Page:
Molly Carpenter, Judy Faulkner, Nancy Howell Agee: The Few Women Executives In Healthcare
“I am no longer accepting the things I cannot change. I am changing the things I cannot accept.” Angela Davis.
Our World is a diverse place divided into many countries containing many, many cultures and sub-cultures. Among a lot of diverse anatomies, one thing remains common in all of the cultures, and that’s a woman’s ability to be a decision maker regarding the health of her family.
She has always been a stepping stone when it comes to the health of her family. Even when they aren’t “Head of the Household” financially, sisters, daughters, and aunts are often involved in critical healthcare decisions.
It’s God gifted to them and almost every religion and community is a reflection of that.
Things are the same when it comes to the organizational side According to Bureau of Labor “About 73% of the managers in the healthcare sector are women”. But sadly the percentage drops down to significantly as we move up the corporate ladder. From a staggering 73%, it drops down to a measly 4% percent.
According to RockHealth, women make up only 14% of the Fortune 500 healthcare company boards and only one CEO. But things are improving every year. When asked women about gender diversity in healthcare system about 33% of the women said things would change in the next 25 years and about 27% said the same thing but in 10 years.
One of the biggest names in Healthcare is Judy Faulkner. This Greenfield residence is currently working full time as CEO of Epic Systems. A master’s degree holder in computer science from the University of Wisconsin-Madison. After which started Human Service Commuting which later became Epic Systems (A privately held healthcare software company) with just an initial investment of $6000. Due to intense hard work, the investment later has grown to generate a revenue of 2.5 billion dollars last year. Making Judy Faulkner a billionaire.
Benistar is one of the recent organizations to gain certifications from WBENC under the leadership of Molly Carpenter. Established in 1978, it is an organization that is leading nationwide in the design, installation, and administration of group retiree medical benefits. Benistar is currently well over the benchmark of standard 51% actually it’s closer to 60%. Since 2001 when they became ESOP (Employee Stock Ownership Plan).
According to Molly Carpenter diversity is important in the organization. She quotes “Diversity and equality have always been a cornerstone of the Benistar philosophy. It was important to us that we give back to the employees as they grew with the company that was the genesis of becoming an ESOP. We wanted to make our woman-owned status official by partnering with the WBENC knowing the importance of this certifications to our customers and suppliers as well as to our employees.” 80% of the senior leadership board members are females and the percentage is up to 60% in the case of the workforce.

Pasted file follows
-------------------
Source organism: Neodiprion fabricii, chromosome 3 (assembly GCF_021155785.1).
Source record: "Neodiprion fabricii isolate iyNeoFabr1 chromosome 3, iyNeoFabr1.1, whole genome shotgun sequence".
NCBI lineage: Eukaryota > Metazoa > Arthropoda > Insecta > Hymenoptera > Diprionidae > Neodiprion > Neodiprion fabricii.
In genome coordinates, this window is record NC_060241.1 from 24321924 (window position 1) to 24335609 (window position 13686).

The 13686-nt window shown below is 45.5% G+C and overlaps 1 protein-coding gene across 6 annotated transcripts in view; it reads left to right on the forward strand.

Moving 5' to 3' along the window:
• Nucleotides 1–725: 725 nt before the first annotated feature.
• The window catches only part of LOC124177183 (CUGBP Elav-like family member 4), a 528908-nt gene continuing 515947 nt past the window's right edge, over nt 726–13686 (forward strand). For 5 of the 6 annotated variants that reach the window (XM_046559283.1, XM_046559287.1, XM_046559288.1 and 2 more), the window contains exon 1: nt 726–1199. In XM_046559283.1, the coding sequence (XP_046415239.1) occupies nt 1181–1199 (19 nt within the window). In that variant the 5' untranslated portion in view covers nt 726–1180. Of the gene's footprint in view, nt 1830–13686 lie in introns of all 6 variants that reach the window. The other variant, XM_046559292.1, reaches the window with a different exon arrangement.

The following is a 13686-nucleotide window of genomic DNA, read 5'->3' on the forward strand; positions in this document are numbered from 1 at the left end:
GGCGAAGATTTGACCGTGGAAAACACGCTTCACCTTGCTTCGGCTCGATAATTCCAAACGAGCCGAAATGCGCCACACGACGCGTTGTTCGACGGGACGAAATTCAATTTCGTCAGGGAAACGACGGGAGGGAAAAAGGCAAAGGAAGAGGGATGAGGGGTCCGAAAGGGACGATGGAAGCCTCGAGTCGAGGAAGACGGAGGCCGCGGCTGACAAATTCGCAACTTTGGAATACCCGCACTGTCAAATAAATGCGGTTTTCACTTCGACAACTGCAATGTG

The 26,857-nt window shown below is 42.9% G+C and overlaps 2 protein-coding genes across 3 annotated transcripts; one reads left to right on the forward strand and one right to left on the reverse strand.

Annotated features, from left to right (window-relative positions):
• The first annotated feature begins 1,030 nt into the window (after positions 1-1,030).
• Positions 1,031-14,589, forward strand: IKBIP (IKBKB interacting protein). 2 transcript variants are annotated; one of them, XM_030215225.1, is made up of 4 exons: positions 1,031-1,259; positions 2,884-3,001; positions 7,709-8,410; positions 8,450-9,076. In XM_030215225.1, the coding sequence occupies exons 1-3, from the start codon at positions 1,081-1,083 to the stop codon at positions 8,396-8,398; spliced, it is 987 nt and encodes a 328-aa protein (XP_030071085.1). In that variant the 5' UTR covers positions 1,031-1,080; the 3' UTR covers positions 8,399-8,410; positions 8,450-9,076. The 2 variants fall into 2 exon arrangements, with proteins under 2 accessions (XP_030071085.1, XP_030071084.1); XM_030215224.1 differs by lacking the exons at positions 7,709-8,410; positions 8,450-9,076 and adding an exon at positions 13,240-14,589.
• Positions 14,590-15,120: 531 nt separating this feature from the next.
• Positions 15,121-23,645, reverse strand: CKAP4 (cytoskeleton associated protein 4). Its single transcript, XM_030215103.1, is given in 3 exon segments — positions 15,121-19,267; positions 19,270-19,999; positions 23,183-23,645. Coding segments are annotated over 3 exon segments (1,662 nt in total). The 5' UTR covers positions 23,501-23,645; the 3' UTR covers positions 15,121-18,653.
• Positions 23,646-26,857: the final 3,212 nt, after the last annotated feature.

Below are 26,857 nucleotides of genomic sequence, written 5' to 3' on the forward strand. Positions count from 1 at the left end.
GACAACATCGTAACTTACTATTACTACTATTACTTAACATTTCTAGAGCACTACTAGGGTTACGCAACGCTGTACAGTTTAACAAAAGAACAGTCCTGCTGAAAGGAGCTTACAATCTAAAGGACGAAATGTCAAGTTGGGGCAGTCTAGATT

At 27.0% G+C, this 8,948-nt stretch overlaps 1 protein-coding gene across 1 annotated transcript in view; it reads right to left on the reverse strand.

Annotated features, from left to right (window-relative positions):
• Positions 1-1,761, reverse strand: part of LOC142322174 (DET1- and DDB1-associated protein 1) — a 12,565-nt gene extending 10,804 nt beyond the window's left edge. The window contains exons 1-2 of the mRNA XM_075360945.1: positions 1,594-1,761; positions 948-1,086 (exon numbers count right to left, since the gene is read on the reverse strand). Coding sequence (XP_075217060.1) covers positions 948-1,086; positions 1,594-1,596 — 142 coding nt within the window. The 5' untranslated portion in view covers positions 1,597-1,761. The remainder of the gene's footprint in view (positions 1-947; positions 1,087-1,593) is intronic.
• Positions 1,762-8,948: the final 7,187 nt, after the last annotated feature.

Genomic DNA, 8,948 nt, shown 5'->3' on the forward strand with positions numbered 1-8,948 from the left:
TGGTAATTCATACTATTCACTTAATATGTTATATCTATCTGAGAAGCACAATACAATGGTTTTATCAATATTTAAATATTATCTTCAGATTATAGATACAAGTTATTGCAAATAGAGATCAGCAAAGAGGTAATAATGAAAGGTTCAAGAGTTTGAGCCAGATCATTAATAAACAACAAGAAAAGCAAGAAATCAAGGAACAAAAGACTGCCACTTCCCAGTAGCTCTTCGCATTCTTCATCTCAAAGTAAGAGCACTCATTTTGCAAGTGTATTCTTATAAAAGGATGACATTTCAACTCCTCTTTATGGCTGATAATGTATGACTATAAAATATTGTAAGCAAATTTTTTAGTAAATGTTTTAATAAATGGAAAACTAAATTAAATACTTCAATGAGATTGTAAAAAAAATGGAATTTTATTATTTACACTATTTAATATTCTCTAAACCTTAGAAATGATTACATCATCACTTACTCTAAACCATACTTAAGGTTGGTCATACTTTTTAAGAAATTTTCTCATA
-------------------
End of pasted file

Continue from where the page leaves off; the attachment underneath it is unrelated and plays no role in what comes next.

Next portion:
Diversity has always been a frontline solution for Molly Carpenter and Benistar in order to meet the ever-growing needs of their associates, insurance partners and customers.
Nancy Howell Agee
Another prime example of a rising veteran in the field of healthcare is Nancy Howell Agee. After gaining 20 years of well-earned experience and using it along the way to excel through different managerial roles, in 1996 became the President and CEO of Carillion Clinic. Which serves as an integrated healthcare organization serving in West Virginia. It is a multi-specialty physician group, eight hospitals, the Jefferson College of Health Sciences and a ventured Medical School with Virginia Tech fall under the control of Carillion Clinic and the leadership of Nancy Howell Agee. Thanks to her it is a quality healthcare inspiring good health throughout the region.
In healthcare, although the number of women CEOs is comparatively outnumbered, their work surely shows their capabilities and desire to work head on. There are also organizations who are acknowledging this fact by providing a certificate of acknowledgment to these organizations led by women. WBENC is one of the prime examples. They work under a simple yet effective motto “Join forces. Succeed Together.”
The criteria are really simple.
• In order to get recognized by this organization, the applicant company must be owned or controlled by more than 51% of women, who should be either a US citizen or a permanent legal resident.
• Management and daily operation must be controlled by one or more of the women.
• WBENC uses a two-part process to ensure that the applicant company meets their standards. First, they will thoroughly review the documentation presented followed by a site visit interview with the employer.
The standard is accepted by more than a 1000 corporations. After the submission of required documentation, the whole process takes around 90 days to complete. They also provide best-in-class programming, events and networking opportunities for women-owned business. In order to tackle the challenge many women face in building and growing a business. WBENC provides support and resources through a full cycle of entrepreneurship.
It is important to remember that having a diverse workforce is worthwhile and powerful. It fosters innovations, opens up global opportunities, improves the company’s brand value and is massively helpful in providing better customers service.
No doubt gender diversity is a problem, not only in the healthcare sector but throughout the US. You will see some of the signs in almost every industry.
But on the positive side, as compared to the last decade where gender diversity in healthcare was almost 10% but now it has increased to a quarter. More and more organizations are taking measures to tackle this problem. And also the number of brave women building startups in the healthcare is also on the rise.
WBENC certification process.